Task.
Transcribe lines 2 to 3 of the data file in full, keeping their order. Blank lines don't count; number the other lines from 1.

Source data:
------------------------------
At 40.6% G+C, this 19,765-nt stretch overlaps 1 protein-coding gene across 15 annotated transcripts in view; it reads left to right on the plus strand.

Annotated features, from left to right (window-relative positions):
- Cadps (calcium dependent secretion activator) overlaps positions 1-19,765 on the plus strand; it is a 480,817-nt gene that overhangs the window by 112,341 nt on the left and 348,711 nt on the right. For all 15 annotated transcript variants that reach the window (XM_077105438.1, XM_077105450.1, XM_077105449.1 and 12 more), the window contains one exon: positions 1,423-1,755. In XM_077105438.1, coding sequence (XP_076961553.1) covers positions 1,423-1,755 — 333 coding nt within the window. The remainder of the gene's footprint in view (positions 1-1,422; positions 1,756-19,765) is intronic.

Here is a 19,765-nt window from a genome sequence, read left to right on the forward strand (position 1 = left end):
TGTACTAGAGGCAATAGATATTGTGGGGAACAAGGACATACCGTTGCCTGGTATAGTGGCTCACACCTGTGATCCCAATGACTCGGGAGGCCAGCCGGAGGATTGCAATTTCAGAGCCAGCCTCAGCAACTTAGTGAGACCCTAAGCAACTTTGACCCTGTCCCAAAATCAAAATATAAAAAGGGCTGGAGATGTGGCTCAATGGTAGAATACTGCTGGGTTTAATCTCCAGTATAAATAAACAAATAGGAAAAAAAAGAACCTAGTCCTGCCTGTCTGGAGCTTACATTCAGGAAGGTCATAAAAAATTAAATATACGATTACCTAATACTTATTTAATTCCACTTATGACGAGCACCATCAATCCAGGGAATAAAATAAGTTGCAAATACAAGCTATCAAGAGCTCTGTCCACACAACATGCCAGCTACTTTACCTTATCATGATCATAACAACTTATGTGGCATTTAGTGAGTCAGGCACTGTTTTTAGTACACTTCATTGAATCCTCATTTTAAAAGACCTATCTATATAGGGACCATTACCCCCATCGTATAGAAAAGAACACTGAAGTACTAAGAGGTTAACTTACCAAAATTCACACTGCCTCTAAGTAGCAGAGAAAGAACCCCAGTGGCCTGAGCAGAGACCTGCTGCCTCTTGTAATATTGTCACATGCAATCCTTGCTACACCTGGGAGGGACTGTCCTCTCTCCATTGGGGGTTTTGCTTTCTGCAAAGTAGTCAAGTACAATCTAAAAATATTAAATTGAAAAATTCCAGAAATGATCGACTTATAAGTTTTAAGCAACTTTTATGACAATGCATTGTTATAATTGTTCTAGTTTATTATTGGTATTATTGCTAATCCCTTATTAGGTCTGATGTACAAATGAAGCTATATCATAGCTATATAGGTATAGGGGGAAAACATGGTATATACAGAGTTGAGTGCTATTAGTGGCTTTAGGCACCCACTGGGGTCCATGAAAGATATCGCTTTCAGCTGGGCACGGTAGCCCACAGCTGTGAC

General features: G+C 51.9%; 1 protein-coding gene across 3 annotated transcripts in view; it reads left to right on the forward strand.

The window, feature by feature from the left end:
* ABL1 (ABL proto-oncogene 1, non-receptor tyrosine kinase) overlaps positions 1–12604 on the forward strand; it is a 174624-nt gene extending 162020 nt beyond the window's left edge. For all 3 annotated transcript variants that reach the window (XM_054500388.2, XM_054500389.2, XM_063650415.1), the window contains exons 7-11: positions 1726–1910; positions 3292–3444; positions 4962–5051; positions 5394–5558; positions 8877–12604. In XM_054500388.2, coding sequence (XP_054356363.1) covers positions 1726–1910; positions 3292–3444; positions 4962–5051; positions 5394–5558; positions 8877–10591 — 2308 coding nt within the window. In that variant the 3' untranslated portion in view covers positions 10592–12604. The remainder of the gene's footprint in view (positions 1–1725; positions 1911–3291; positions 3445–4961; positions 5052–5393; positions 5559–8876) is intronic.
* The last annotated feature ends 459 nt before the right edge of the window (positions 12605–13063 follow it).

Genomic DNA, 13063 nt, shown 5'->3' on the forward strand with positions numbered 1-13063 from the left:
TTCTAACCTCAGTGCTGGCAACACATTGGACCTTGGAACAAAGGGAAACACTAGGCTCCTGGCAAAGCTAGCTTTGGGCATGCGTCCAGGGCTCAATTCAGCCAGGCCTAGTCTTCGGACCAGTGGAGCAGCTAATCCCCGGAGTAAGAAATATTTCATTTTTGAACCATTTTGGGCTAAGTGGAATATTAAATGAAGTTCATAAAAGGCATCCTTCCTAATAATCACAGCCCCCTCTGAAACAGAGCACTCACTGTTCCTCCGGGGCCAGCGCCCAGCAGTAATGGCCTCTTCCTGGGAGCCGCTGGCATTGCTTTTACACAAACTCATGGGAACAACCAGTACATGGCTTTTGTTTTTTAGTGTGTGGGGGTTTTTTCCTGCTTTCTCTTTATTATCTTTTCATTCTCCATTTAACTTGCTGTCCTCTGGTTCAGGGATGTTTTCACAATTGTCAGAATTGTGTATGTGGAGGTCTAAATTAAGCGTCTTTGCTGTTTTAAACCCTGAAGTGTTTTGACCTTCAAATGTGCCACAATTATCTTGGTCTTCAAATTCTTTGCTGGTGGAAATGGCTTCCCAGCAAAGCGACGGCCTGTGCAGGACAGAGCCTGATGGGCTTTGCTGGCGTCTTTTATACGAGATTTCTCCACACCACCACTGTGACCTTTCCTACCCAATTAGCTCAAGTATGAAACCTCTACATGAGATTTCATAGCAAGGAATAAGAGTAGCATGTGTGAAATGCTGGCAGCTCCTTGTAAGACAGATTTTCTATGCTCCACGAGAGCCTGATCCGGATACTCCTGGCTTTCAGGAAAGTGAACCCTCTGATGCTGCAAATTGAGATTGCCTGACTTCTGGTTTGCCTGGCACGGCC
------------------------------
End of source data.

Annotated features, from left to right (window-relative positions):
- Cadps (calcium dependent secretion activator) overlaps positions 1-19,765 on the plus strand; it is a 480,817-nt gene that overhangs the window by 112,341 nt on the left and 348,711 nt on the right. For all 15 annotated transcript variants that reach the window (XM_077105438.1, XM_077105450.1, XM_077105449.1 and 12 more), the window contains one exon: positions 1,423-1,755. In XM_077105438.1, coding sequence (XP_076961553.1) covers positions 1,423-1,755 — 333 coding nt within the window. The remainder of the gene's footprint in view (positions 1-1,422; positions 1,756-19,765) is intronic.